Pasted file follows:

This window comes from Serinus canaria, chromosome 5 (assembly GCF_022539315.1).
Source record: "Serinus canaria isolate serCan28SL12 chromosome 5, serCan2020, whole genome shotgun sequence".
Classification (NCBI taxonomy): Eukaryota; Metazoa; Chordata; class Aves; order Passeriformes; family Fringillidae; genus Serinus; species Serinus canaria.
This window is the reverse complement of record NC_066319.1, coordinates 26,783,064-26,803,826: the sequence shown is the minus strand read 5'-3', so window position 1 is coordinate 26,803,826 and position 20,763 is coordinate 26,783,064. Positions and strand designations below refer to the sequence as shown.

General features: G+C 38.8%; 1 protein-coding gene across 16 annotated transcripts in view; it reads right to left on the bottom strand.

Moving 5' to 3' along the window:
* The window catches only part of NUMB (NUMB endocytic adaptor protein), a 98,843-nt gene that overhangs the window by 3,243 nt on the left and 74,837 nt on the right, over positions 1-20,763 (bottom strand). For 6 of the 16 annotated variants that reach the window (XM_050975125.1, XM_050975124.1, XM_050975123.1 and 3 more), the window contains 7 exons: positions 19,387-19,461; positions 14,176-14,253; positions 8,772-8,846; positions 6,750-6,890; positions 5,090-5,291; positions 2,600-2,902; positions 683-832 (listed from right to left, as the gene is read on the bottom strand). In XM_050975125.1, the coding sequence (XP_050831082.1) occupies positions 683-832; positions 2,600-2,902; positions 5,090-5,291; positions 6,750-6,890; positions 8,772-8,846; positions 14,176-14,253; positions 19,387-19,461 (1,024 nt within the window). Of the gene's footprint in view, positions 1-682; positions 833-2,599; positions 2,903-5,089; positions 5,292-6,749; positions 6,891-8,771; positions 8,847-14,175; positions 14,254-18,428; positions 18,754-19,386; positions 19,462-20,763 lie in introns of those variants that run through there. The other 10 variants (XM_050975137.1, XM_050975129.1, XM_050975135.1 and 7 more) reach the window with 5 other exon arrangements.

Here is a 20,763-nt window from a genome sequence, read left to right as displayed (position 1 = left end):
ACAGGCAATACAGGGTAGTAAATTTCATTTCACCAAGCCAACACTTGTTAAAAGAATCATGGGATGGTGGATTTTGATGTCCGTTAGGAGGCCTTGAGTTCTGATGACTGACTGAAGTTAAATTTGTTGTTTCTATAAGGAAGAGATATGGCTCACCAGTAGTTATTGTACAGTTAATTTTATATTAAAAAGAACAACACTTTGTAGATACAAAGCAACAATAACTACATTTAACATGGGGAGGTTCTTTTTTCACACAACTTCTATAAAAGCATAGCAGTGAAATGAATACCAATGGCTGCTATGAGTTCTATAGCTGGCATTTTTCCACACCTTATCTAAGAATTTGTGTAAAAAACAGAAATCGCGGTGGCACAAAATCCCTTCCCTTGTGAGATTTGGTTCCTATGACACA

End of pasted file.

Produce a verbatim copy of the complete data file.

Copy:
This window comes from Serinus canaria, chromosome 5 (assembly GCF_022539315.1).
Source record: "Serinus canaria isolate serCan28SL12 chromosome 5, serCan2020, whole genome shotgun sequence".
Classification (NCBI taxonomy): Eukaryota; Metazoa; Chordata; class Aves; order Passeriformes; family Fringillidae; genus Serinus; species Serinus canaria.
This window is the reverse complement of record NC_066319.1, coordinates 26,783,064-26,803,826: the sequence shown is the minus strand read 5'-3', so window position 1 is coordinate 26,803,826 and position 20,763 is coordinate 26,783,064. Positions and strand designations below refer to the sequence as shown.

General features: G+C 38.8%; 1 protein-coding gene across 16 annotated transcripts in view; it reads right to left on the bottom strand.

Moving 5' to 3' along the window:
* The window catches only part of NUMB (NUMB endocytic adaptor protein), a 98,843-nt gene that overhangs the window by 3,243 nt on the left and 74,837 nt on the right, over positions 1-20,763 (bottom strand). For 6 of the 16 annotated variants that reach the window (XM_050975125.1, XM_050975124.1, XM_050975123.1 and 3 more), the window contains 7 exons: positions 19,387-19,461; positions 14,176-14,253; positions 8,772-8,846; positions 6,750-6,890; positions 5,090-5,291; positions 2,600-2,902; positions 683-832 (listed from right to left, as the gene is read on the bottom strand). In XM_050975125.1, the coding sequence (XP_050831082.1) occupies positions 683-832; positions 2,600-2,902; positions 5,090-5,291; positions 6,750-6,890; positions 8,772-8,846; positions 14,176-14,253; positions 19,387-19,461 (1,024 nt within the window). Of the gene's footprint in view, positions 1-682; positions 833-2,599; positions 2,903-5,089; positions 5,292-6,749; positions 6,891-8,771; positions 8,847-14,175; positions 14,254-18,428; positions 18,754-19,386; positions 19,462-20,763 lie in introns of those variants that run through there. The other 10 variants (XM_050975137.1, XM_050975129.1, XM_050975135.1 and 7 more) reach the window with 5 other exon arrangements.

Here is a 20,763-nt window from a genome sequence, read left to right as displayed (position 1 = left end):
ACAGGCAATACAGGGTAGTAAATTTCATTTCACCAAGCCAACACTTGTTAAAAGAATCATGGGATGGTGGATTTTGATGTCCGTTAGGAGGCCTTGAGTTCTGATGACTGACTGAAGTTAAATTTGTTGTTTCTATAAGGAAGAGATATGGCTCACCAGTAGTTATTGTACAGTTAATTTTATATTAAAAAGAACAACACTTTGTAGATACAAAGCAACAATAACTACATTTAACATGGGGAGGTTCTTTTTTCACACAACTTCTATAAAAGCATAGCAGTGAAATGAATACCAATGGCTGCTATGAGTTCTATAGCTGGCATTTTTCCACACCTTATCTAAGAATTTGTGTAAAAAACAGAAATCGCGGTGGCACAAAATCCCTTCCCTTGTGAGATTTGGTTCCTATGACACA